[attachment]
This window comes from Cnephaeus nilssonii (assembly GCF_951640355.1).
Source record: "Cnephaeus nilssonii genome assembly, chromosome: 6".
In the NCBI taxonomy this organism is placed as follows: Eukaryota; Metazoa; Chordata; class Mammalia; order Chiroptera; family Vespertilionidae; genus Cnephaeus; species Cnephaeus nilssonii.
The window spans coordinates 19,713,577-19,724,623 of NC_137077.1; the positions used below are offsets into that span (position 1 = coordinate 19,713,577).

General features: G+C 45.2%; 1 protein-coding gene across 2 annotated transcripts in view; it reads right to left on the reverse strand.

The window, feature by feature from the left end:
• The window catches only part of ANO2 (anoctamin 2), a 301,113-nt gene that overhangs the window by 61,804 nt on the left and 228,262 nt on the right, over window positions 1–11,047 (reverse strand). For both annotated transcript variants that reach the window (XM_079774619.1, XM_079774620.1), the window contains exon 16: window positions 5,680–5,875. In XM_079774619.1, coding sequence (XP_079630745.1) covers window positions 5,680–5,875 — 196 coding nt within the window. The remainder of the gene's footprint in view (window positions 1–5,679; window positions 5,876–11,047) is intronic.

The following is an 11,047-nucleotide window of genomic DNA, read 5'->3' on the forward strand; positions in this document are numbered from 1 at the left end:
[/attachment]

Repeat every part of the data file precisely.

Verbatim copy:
This window comes from Cnephaeus nilssonii (assembly GCF_951640355.1).
Source record: "Cnephaeus nilssonii genome assembly, chromosome: 6".
In the NCBI taxonomy this organism is placed as follows: Eukaryota; Metazoa; Chordata; class Mammalia; order Chiroptera; family Vespertilionidae; genus Cnephaeus; species Cnephaeus nilssonii.
The window spans coordinates 19,713,577-19,724,623 of NC_137077.1; the positions used below are offsets into that span (position 1 = coordinate 19,713,577).

General features: G+C 45.2%; 1 protein-coding gene across 2 annotated transcripts in view; it reads right to left on the reverse strand.

The window, feature by feature from the left end:
• The window catches only part of ANO2 (anoctamin 2), a 301,113-nt gene that overhangs the window by 61,804 nt on the left and 228,262 nt on the right, over window positions 1–11,047 (reverse strand). For both annotated transcript variants that reach the window (XM_079774619.1, XM_079774620.1), the window contains exon 16: window positions 5,680–5,875. In XM_079774619.1, coding sequence (XP_079630745.1) covers window positions 5,680–5,875 — 196 coding nt within the window. The remainder of the gene's footprint in view (window positions 1–5,679; window positions 5,876–11,047) is intronic.

The following is an 11,047-nucleotide window of genomic DNA, read 5'->3' on the forward strand; positions in this document are numbered from 1 at the left end: